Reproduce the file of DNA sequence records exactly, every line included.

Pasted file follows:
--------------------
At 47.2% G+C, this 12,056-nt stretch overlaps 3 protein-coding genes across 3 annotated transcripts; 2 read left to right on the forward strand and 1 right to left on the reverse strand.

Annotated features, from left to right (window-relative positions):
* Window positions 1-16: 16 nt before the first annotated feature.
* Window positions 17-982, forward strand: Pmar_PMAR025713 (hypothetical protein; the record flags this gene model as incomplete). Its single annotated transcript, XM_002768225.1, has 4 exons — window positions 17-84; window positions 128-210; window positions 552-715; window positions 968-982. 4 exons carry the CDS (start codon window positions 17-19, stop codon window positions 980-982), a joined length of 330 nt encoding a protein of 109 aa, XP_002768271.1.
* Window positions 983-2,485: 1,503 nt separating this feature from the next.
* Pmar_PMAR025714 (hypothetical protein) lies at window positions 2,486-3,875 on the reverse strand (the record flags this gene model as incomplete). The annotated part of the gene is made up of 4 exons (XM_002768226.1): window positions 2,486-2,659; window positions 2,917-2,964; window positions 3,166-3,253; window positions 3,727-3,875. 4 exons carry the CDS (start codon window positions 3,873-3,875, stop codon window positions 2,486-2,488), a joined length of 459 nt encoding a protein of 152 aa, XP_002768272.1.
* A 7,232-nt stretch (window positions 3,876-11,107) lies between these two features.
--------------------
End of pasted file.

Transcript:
At 47.2% G+C, this 12,056-nt stretch overlaps 3 protein-coding genes across 3 annotated transcripts; 2 read left to right on the forward strand and 1 right to left on the reverse strand.

Annotated features, from left to right (window-relative positions):
* Window positions 1-16: 16 nt before the first annotated feature.
* Window positions 17-982, forward strand: Pmar_PMAR025713 (hypothetical protein; the record flags this gene model as incomplete). Its single annotated transcript, XM_002768225.1, has 4 exons — window positions 17-84; window positions 128-210; window positions 552-715; window positions 968-982. 4 exons carry the CDS (start codon window positions 17-19, stop codon window positions 980-982), a joined length of 330 nt encoding a protein of 109 aa, XP_002768271.1.
* Window positions 983-2,485: 1,503 nt separating this feature from the next.
* Pmar_PMAR025714 (hypothetical protein) lies at window positions 2,486-3,875 on the reverse strand (the record flags this gene model as incomplete). The annotated part of the gene is made up of 4 exons (XM_002768226.1): window positions 2,486-2,659; window positions 2,917-2,964; window positions 3,166-3,253; window positions 3,727-3,875. 4 exons carry the CDS (start codon window positions 3,873-3,875, stop codon window positions 2,486-2,488), a joined length of 459 nt encoding a protein of 152 aa, XP_002768272.1.
* A 7,232-nt stretch (window positions 3,876-11,107) lies between these two features.